foundation-l mailing list
[hidden email]
Unsubscribe: http://lists.wikimedia.org/mailman/listinfo/foundation-l
Reply | Threaded
Open this post in threaded view
|

Re: [Commons-l] Requirements for a strong copyleft license

Brianna Laugher
In reply to this post by Gregory Maxwell
On 02/12/2007, Gregory Maxwell <[hidden email]> wrote:

> If a visual artist doesn't want copyleft for images they should just
> use CC-BY (or better, 'PD').
>
> The purpose of copyleft is to help expand the pool of free content
> with a tit-for-tat mechanism.  'Weak copyleft'  simply isn't
> interesting in terms of its ability to achieve this goal.

Is "weak copyleft" not comparable to the LGPL? LGPL appears to have a
place; why not "weak copyleft"?

> The question of "does anyone here want a weak copyleft license" is
> just the far more interesting one...
>
> I do not believe there is any point to having a copyleft license for
> media which isn't strong.  Does anyone here disagree?

At the risk of being stoned... yeah.
I just don't consider an article that uses a photograph of mine as
illustration to be a a derivative of my work.
I don't want an article, blog or book author to have to license their
whole text under CC-BY-SA just because they use my image.
HOWEVER, I do want them to be obliged to make explicit the license of
my work, that is offer it to others under the same conditions. My
work, not theirs. That is how I think "weak copyleft" differs from
CC-BY or PD.

So "weak copyleft", if we are talking about the same thing, suits me well.

regards,
Brianna

--
They've just been waiting in a mountain for the right moment:
http://modernthings.org/

_______________________________________________
foundation-l mailing list
[hidden email]
Unsubscribe: http://lists.wikimedia.org/mailman/listinfo/foundation-l
Reply | Threaded
Open this post in threaded view
|

Re: Requirements for a strong copyleft license

Gerard Meijssen-3
In reply to this post by geni
Hoi,
By insisting on version 1.2 but not later you create a fork as well. As much
as some people may  insist on version 1.2 but not later, others myself
included will have quite opposite sentiments.
Thanks,
     GerardM

On Dec 2, 2007 2:12 PM, geni <[hidden email]> wrote:

> On 02/12/2007, Anthony <[hidden email]> wrote:
> > I was also confused by this wording.  If the GFDL is modified, how
> > does the WMF even have a choice whether or not to accept the
> > modifications?
>
> For existing text we don't. However we could modify our copyright
> notice to say "version 1.2 but not later" and rate of new edits would
> see that using wikipedia under an updated version of the license would
> resulted in using rather outdated articles.
>
>
> --
> geni
>
> _______________________________________________
> foundation-l mailing list
> [hidden email]
> Unsubscribe: http://lists.wikimedia.org/mailman/listinfo/foundation-l
>
_______________________________________________
foundation-l mailing list
[hidden email]
Unsubscribe: http://lists.wikimedia.org/mailman/listinfo/foundation-l
Reply | Threaded
Open this post in threaded view
|

Re: [Commons-l] Requirements for a strong copyleft license

Anthony-73
In reply to this post by Brianna Laugher
On Dec 2, 2007 8:57 AM, Brianna Laugher <[hidden email]> wrote:

> On 02/12/2007, Gregory Maxwell <[hidden email]> wrote:
>
> > If a visual artist doesn't want copyleft for images they should just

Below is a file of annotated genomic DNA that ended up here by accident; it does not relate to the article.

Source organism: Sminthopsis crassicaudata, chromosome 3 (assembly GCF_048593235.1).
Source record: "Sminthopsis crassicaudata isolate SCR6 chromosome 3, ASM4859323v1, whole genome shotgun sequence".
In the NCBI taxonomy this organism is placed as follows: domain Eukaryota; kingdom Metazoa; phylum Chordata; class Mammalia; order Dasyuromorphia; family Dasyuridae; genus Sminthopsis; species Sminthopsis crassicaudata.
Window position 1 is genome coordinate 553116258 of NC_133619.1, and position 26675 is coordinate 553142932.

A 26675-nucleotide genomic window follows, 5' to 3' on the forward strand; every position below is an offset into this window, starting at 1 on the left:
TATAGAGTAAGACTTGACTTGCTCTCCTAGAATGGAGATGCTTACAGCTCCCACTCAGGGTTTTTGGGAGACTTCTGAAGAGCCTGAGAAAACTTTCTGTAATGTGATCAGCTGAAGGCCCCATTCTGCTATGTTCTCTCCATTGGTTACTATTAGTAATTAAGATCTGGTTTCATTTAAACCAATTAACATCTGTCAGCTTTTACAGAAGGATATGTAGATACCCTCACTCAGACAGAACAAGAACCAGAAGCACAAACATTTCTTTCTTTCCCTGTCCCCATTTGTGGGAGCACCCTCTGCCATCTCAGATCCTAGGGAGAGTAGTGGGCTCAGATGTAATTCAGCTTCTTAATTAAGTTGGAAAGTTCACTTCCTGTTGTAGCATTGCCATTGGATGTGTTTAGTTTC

> > use CC-BY (or better, 'PD').
> >
> > The purpose of copyleft is to help expand the pool of free content
> > with a tit-for-tat mechanism.  'Weak copyleft'  simply isn't
> > interesting in terms of its ability to achieve this goal.
>
> Is "weak copyleft" not comparable to the LGPL? LGPL appears to have a
> place; why not "weak copyleft"?
>
I think the argument is specific to images, which tend not to have as
significant of copyrightable changes made to them as software
libraries.  Sure, maybe a newspaper cleans up an image, lowers the
resolution, and converts it to black and white before including the
image in the newspaper, but this is not a significant creative change,
so the benefit of having those changes released under a free license
is negligible.

For software libraries, weak copyleft serves a purpose.  For text,
weak copyleft serves a purpose.  For images, much less so.

_______________________________________________
foundation-l mailing list
[hidden email]
Unsubscribe: http://lists.wikimedia.org/mailman/listinfo/foundation-l
Reply | Threaded
Open this post in threaded view
|

Re: [cc-licenses] Requirements for a strong copyleft license

Benj. Mako Hill-2
In reply to this post by Mike Linksvayer-2
<quote who="Mike Linksvayer" date="Sat, Dec 01, 2007 at 06:41:43PM -0800">
> > I would like to kickstart the discussion to get a first for such a
> > license - it could be called CC-BY-SA+ - written as soon as possible.
> > :-)
>
> I don't know why yet another class of license would be needed --
> presumably it could be the next version of CC BY-SA.

Indeed!

I've been frustrated by arguments that I've heard in the last year in
favor of non-commercial use as sort of stand-in for copyleft for
embeddable images. A stronger and more copyleft-focused method would be
a wonderful improvement over that situation. If it's possible. :)

Regard,
Mako

--
Benjamin Mako Hill
[hidden email]
http://mako.cc/

Creativity can be a social contribution, but only in so far
as society is free to use the results. --GNU Manifesto

_______________________________________________
foundation-l mailing list
[hidden email]
Unsubscribe: http://lists.wikimedia.org/mailman/listinfo/foundation-l

signature.asc (196 bytes) Download Attachment
Reply | Threaded
Open this post in threaded view
|

Re: Requirements for a strong copyleft license